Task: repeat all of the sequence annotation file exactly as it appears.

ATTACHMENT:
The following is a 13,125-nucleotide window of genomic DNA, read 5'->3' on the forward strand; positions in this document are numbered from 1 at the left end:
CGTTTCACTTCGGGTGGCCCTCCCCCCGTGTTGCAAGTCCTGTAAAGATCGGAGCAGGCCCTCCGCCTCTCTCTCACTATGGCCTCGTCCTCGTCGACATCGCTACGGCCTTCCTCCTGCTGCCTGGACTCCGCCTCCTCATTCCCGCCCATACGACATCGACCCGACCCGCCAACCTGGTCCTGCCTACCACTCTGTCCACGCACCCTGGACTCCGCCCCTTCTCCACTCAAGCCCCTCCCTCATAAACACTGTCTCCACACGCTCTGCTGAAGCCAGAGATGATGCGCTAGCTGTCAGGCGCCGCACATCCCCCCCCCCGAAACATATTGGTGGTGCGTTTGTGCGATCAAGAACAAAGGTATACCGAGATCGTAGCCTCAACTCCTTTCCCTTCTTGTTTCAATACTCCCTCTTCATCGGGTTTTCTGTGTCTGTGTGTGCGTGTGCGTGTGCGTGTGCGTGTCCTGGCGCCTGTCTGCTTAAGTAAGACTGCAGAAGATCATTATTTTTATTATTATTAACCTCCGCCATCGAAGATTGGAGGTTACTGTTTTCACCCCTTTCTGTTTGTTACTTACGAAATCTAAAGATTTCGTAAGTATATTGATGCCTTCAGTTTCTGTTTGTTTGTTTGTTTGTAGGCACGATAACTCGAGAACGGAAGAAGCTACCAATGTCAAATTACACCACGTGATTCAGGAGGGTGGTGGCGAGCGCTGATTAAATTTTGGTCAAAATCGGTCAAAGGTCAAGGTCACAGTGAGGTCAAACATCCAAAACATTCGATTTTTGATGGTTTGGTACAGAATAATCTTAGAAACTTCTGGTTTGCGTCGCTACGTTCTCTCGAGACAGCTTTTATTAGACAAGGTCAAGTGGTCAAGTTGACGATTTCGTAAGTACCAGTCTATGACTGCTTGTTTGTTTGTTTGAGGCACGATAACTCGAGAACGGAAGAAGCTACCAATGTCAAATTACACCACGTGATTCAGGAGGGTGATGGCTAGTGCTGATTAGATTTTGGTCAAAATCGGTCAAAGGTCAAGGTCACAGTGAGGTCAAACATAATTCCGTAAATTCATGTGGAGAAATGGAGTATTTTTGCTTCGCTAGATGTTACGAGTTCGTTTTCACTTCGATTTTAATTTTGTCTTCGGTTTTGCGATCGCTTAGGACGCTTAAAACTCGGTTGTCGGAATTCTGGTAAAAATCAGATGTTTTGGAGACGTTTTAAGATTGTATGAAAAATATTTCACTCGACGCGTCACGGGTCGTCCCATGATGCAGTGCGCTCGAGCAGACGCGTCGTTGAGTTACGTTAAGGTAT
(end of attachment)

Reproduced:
The following is a 13,125-nucleotide window of genomic DNA, read 5'->3' on the forward strand; positions in this document are numbered from 1 at the left end:
CGTTTCACTTCGGGTGGCCCTCCCCCCGTGTTGCAAGTCCTGTAAAGATCGGAGCAGGCCCTCCGCCTCTCTCTCACTATGGCCTCGTCCTCGTCGACATCGCTACGGCCTTCCTCCTGCTGCCTGGACTCCGCCTCCTCATTCCCGCCCATACGACATCGACCCGACCCGCCAACCTGGTCCTGCCTACCACTCTGTCCACGCACCCTGGACTCCGCCCCTTCTCCACTCAAGCCCCTCCCTCATAAACACTGTCTCCACACGCTCTGCTGAAGCCAGAGATGATGCGCTAGCTGTCAGGCGCCGCACATCCCCCCCCCCGAAACATATTGGTGGTGCGTTTGTGCGATCAAGAACAAAGGTATACCGAGATCGTAGCCTCAACTCCTTTCCCTTCTTGTTTCAATACTCCCTCTTCATCGGGTTTTCTGTGTCTGTGTGTGCGTGTGCGTGTGCGTGTGCGTGTCCTGGCGCCTGTCTGCTTAAGTAAGACTGCAGAAGATCATTATTTTTATTATTATTAACCTCCGCCATCGAAGATTGGAGGTTACTGTTTTCACCCCTTTCTGTTTGTTACTTACGAAATCTAAAGATTTCGTAAGTATATTGATGCCTTCAGTTTCTGTTTGTTTGTTTGTTTGTAGGCACGATAACTCGAGAACGGAAGAAGCTACCAATGTCAAATTACACCACGTGATTCAGGAGGGTGGTGGCGAGCGCTGATTAAATTTTGGTCAAAATCGGTCAAAGGTCAAGGTCACAGTGAGGTCAAACATCCAAAACATTCGATTTTTGATGGTTTGGTACAGAATAATCTTAGAAACTTCTGGTTTGCGTCGCTACGTTCTCTCGAGACAGCTTTTATTAGACAAGGTCAAGTGGTCAAGTTGACGATTTCGTAAGTACCAGTCTATGACTGCTTGTTTGTTTGTTTGAGGCACGATAACTCGAGAACGGAAGAAGCTACCAATGTCAAATTACACCACGTGATTCAGGAGGGTGATGGCTAGTGCTGATTAGATTTTGGTCAAAATCGGTCAAAGGTCAAGGTCACAGTGAGGTCAAACATAATTCCGTAAATTCATGTGGAGAAATGGAGTATTTTTGCTTCGCTAGATGTTACGAGTTCGTTTTCACTTCGATTTTAATTTTGTCTTCGGTTTTGCGATCGCTTAGGACGCTTAAAACTCGGTTGTCGGAATTCTGGTAAAAATCAGATGTTTTGGAGACGTTTTAAGATTGTATGAAAAATATTTCACTCGACGCGTCACGGGTCGTCCCATGATGCAGTGCGCTCGAGCAGACGCGTCGTTGAGTTACGTTAAGGTAT